Ligand selection and virtual screening

For docking, the following ten antiviral drugs were screened: Ribavirin, Remdesivir, Sofosbuvir, Penciclovir, Nitazoxanide, Nafamostat, Chloroquine, Galidesivir, Favipiravir, and Interferon. Docking was performed using molecular operating environment (MOE) software. Based on the phylogenetic similarity of the RdRp proteins of SARS-CoV and SARS-CoV-2, the catalytic domain was selected for inhibitor docking of inhibitors against the SARS-CoV-2 RdRP. Antiviral drugs were docked against the following catalytic sites: GLY616, TRP617, ASP618, TYR619, LEU758, SER759, ASP760, ASP761, ALA762, LYS798, TYS799, TRP800, GLU811, PHE812, CIS813, and SER814. The best antiviral drug was selected with distinct S-score, root-mean-square deviation (RMSD), and energy binding score for the catalytic domain of RdRp SARS-CoV-2. The pre-eminent ligand was screened against the PubChem database for detection of drug-like compounds, and the Pfizer rule was applied to evaluate drug-like properties. Different parameters for drug evaluation were considered, such as: molecular weight (MW) < 500, LogP < 5, H-bond doner(s) < 10, and H-bonding accepter(s) < 5. Finally, compounds fulfilling the above-mentioned requirements were used for molecular docking into a new database.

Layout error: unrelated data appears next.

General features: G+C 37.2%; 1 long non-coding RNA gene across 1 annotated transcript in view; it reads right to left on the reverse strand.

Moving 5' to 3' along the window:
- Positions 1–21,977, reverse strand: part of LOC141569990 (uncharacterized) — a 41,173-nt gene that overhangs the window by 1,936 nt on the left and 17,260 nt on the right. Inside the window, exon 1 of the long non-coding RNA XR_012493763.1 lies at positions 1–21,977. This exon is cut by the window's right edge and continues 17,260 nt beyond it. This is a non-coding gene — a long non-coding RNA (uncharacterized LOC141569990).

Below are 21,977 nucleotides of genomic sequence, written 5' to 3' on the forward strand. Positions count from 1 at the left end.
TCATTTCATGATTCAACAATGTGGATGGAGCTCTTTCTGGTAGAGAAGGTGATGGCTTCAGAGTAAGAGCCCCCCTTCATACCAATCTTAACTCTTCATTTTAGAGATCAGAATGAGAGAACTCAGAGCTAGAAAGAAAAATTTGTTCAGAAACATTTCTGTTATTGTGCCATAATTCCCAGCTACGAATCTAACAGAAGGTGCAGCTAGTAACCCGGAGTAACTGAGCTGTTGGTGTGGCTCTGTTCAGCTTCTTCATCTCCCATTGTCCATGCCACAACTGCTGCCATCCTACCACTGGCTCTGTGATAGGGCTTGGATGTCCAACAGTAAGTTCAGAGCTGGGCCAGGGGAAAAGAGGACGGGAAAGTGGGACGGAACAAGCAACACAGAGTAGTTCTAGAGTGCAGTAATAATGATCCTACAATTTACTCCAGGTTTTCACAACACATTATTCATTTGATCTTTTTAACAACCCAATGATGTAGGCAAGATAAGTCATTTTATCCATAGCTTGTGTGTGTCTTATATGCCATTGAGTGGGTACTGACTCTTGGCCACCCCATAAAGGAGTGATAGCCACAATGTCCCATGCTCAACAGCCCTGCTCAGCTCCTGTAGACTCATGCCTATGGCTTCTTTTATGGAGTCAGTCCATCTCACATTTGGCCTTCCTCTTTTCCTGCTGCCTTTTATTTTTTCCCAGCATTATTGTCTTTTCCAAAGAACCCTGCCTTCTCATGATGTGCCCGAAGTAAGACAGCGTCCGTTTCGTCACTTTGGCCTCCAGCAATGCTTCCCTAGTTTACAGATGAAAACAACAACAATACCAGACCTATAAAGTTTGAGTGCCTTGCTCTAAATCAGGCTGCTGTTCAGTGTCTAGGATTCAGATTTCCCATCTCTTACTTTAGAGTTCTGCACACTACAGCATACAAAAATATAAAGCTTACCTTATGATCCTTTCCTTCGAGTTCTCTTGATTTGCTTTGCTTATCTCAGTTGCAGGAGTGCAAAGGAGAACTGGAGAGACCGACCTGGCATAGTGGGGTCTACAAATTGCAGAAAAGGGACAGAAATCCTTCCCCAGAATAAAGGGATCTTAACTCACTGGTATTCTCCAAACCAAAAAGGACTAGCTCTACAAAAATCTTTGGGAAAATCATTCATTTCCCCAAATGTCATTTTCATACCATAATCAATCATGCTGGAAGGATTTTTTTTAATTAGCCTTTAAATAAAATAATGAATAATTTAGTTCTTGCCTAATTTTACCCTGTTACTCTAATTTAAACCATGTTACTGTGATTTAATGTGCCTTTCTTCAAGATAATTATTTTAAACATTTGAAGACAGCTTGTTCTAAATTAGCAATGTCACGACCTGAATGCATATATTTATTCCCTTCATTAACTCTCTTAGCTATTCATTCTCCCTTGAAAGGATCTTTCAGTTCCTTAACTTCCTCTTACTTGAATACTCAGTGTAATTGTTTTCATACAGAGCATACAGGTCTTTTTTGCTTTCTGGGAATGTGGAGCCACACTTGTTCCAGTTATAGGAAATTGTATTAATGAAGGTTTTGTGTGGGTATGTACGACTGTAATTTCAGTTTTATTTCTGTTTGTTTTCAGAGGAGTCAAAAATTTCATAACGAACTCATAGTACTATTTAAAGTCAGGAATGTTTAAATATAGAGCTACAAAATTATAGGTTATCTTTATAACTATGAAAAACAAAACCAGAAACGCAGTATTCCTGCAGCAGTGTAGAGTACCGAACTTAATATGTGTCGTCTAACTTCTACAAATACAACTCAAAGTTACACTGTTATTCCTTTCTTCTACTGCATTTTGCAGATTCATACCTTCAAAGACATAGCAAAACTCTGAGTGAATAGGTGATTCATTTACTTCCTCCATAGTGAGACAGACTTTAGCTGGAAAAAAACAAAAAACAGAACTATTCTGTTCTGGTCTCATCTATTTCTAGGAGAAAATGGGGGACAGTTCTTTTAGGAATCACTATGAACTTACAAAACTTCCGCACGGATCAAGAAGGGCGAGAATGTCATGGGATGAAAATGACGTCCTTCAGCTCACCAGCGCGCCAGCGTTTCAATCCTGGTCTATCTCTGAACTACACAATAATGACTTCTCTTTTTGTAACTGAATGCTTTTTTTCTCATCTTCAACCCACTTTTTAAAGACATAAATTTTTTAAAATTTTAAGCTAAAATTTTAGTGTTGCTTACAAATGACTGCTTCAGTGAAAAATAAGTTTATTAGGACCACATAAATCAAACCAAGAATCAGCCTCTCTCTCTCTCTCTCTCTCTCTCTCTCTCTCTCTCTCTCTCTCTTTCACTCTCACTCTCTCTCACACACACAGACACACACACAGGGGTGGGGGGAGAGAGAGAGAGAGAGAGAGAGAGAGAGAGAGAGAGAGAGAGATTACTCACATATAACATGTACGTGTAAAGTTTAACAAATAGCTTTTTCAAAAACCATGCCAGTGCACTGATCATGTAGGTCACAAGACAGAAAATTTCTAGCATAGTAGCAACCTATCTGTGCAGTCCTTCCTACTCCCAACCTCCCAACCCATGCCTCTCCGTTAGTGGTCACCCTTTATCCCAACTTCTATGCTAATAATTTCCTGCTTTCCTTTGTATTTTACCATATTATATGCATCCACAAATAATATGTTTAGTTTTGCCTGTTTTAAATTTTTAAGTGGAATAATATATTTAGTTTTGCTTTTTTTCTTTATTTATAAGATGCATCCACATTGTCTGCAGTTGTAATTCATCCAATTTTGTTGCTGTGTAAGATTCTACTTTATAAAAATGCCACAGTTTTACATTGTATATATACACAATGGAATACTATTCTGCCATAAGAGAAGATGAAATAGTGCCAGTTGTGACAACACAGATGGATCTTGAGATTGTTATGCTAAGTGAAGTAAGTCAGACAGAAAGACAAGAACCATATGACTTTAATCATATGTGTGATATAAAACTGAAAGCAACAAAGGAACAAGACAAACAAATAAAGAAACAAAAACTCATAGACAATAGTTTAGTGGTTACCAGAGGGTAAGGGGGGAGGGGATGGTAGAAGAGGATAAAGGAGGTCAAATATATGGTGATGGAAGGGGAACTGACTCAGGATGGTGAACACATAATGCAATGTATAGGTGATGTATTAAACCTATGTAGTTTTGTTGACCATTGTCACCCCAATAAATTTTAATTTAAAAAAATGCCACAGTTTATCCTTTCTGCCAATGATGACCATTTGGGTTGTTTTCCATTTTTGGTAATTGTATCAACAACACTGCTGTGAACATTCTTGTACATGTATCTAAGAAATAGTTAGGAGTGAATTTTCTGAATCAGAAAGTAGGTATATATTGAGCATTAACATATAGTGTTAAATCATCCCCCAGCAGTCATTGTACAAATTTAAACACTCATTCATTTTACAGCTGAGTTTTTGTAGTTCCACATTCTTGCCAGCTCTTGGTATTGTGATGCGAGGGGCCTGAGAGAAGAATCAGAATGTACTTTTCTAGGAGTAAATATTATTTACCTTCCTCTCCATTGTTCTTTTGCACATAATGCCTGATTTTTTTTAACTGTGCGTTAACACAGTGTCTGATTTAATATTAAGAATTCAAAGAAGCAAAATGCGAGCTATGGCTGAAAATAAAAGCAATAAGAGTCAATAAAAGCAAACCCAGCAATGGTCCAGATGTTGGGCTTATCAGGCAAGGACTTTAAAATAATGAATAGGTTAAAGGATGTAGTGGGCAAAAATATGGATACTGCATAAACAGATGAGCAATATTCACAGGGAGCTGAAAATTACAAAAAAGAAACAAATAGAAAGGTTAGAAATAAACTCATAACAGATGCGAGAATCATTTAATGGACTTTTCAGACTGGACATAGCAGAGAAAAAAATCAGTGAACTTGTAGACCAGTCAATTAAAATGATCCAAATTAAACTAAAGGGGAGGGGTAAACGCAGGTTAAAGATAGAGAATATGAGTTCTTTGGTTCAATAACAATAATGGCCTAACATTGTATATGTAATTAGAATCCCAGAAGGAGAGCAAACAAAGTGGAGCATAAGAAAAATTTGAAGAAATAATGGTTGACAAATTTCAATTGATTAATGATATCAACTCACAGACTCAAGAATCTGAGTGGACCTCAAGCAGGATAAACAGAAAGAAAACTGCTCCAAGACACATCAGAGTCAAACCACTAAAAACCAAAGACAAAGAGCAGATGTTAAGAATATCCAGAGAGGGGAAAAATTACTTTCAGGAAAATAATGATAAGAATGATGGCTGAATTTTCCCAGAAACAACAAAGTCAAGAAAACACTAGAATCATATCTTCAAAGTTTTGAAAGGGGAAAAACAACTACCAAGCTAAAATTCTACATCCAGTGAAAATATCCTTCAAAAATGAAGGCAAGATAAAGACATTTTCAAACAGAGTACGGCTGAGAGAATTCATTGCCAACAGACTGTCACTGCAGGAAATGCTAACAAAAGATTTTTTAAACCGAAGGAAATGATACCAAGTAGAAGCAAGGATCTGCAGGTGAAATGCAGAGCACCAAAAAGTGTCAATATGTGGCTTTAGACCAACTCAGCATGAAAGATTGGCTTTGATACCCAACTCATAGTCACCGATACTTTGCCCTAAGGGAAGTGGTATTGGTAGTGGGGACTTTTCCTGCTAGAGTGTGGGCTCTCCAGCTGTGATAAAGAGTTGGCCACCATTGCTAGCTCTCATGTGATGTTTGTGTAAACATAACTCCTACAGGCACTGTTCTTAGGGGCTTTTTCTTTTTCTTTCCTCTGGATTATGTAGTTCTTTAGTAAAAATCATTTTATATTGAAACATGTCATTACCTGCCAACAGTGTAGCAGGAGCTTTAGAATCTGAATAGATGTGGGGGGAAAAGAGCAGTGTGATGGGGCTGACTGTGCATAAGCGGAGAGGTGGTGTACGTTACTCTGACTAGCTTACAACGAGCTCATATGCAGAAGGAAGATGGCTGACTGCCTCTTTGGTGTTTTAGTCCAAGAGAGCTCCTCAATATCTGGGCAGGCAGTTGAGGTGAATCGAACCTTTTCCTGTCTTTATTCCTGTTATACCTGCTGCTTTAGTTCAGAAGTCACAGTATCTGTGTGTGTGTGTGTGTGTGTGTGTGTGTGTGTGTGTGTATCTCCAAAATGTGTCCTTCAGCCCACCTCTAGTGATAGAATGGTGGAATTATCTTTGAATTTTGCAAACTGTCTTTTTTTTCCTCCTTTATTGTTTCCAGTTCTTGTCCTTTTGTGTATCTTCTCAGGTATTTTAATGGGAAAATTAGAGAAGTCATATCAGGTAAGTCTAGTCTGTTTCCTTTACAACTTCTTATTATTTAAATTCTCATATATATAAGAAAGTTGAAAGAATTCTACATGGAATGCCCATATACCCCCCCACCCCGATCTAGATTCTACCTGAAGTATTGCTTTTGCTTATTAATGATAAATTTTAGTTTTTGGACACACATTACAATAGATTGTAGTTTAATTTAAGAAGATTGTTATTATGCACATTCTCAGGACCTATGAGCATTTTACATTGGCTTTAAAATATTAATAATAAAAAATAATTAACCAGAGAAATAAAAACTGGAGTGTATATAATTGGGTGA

Molecular docking

All the retrieved compounds were docked using selected catalytic site of the three-dimensional structure of RdRp protein. Removal of water, 3D protonation and energy minimization were carried out with the MOE software using the following parameters: force field, MMFF94X, gradient 0.05, and current geometry [54, 55]. The binding pocket of the RdRp—GLY616, TRP617, ASP618, TYR619, LEU758, SER759, ASP760, ASP761, ALA762, LYS798, TYS799, TRP800, GLU811, PHE812, CIS813, and/or SER814—was found using the MOE SiteFinder algorithm, and most optimal docked compounds were selected based on higher S-score and lower RMSD with a reference inhibitor (PubChem CID: 10445549). Docking simulations were performed for Galidesivir, a potential non-covalent inhibitor of SARS-CoV-2 RdRp, which binds strongly to the active site of RdRp. It also targets the ASP761, ALA762, LYS798, and SER814 residues with stout hydrogen bonding and a maximum docking score. For the discovery of novel drug-like compounds, we screened compounds structurally similar to Galidesivir that may target SARS-CoV-2 RdRp as an antiviral agent. The best hits—CID123624208 and CID11687749—were selected from the docking analysis.

AdmetSAR profiling and toxicity validation

Virtually-selected drug-like compounds were used in admetSAR online tool (Immd.ecust.edu.cn/admetsar2) to evaluate their level of toxicity. This program predicts toxic effects—such as carcinogenicity, mutagenicity, irritant effect, reproductivity and drug-like physical and chemical properties of compounds—which can help for selection of compounds that can be used as safe antiviral agents on humans.